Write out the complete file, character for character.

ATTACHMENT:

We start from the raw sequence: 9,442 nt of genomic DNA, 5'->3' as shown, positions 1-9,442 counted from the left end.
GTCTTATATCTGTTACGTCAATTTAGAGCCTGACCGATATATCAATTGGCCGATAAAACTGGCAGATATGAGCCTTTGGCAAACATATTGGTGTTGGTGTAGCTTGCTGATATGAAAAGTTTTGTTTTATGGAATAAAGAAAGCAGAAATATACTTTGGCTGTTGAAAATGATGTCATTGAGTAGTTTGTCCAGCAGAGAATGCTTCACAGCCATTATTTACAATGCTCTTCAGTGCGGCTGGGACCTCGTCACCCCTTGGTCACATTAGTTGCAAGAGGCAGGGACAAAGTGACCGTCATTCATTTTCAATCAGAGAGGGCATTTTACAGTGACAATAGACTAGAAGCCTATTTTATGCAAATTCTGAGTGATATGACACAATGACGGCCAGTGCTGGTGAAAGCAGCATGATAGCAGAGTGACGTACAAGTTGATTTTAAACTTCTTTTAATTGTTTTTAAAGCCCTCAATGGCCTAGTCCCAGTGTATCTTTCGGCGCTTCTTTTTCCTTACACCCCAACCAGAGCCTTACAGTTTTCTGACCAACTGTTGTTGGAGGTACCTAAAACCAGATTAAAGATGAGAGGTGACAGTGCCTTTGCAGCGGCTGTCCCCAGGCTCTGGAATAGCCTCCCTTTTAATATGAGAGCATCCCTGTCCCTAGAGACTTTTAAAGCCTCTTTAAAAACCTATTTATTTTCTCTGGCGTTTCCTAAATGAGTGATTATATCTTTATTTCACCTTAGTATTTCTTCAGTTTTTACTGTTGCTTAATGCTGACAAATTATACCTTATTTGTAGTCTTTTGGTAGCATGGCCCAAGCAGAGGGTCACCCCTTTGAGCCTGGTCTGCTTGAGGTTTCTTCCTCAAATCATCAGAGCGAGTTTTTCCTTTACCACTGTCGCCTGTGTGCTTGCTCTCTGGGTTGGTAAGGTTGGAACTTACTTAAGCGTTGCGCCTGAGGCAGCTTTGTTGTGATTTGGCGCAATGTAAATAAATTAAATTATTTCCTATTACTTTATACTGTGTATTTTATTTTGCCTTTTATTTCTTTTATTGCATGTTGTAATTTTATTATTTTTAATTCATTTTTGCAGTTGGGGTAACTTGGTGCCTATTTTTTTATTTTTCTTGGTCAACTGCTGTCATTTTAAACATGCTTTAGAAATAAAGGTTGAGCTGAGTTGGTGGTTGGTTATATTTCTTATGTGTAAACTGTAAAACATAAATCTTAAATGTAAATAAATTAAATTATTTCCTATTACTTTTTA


We start from the raw sequence: 9,442 nt of genomic DNA, 5'->3' as shown, positions 1-9,442 counted from the left end.
GTCTTATATCTGTTACGTCAATTTAGAGCCTGACCGATATATCAATTGGCCGATAAAACTGGCAGATATGAGCCTTTGGCAAACATATTGGTGTTGGTGTAGCTTGCTGATATGAAAAGTTTTGTTTTATGGAATAAAGAAAGCAGAAATATACTTTGGCTGTTGAAAATGATGTCATTGAGTAGTTTGTCCAGCAGAGAATGCTTCACAGCCATTATTTACAATGCTCTTCAGTGCGGCTGGGACCTCGTCACCCCTTGGTCACATTAGTTGCAAGAGGCAGGGACAAAGTGACCGTCATTCATTTTCAATCAGAGAGGGCATTTTACAGTGACAATAGACTAGAAGCCTATTTTATGCAAATTCTGAGTGATATGACACAATGACGGCCAGTGCTGGTGAAAGCAGCATGATAGCAGAGTGACGTACAAGTTGATTTTAAACTTCTTTTAATTGTTTTTAAAGCCCTCAATGGCCTAGTCCCAGTGTATCTTTCGGCGCTTCTTTTTCCTTACACCCCAACCAGAGCCTTACAGTTTTCTGACCAACTGTTGTTGGAGGTACCTAAAACCAGATTAAAGATGAGAGGTGACAGTGCCTTTGCAGCGGCTGTCCCCAGGCTCTGGAATAGCCTCCCTTTTAATATGAGAGCATCCCTGTCCCTAGAGACTTTTAAAGCCTCTTTAAAAACCTATTTATTTTCTCTGGCGTTTCCTAAATGAGTGATTATATCTTTATTTCACCTTAGTATTTCTTCAGTTTTTACTGTTGCTTAATGCTGACAAATTATACCTTATTTGTAGTCTTTTGGTAGCATGGCCCAAGCAGAGGGTCACCCCTTTGAGCCTGGTCTGCTTGAGGTTTCTTCCTCAAATCATCAGAGCGAGTTTTTCCTTTACCACTGTCGCCTGTGTGCTTGCTCTCTGGGTTGGTAAGGTTGGAACTTACTTAAGCGTTGCGCCTGAGGCAGCTTTGTTGTGATTTGGCGCAATGTAAATAAATTAAATTATTTCCTATTACTTTATACTGTGTATTTTATTTTGCCTTTTATTTCTTTTATTGCATGTTGTAATTTTATTATTTTTAATTCATTTTTGCAGTTGGGGTAACTTGGTGCCTATTTTTTTATTTTTCTTGGTCAACTGCTGTCATTTTAAACATGCTTTAGAAATAAAGGTTGAGCTGAGTTGGTGGTTGGTTATATTTCTTATGTGTAAACTGTAAAACATAAATCTTAAATGTAAATAAATTAAATTATTTCCTATTACTTTTTA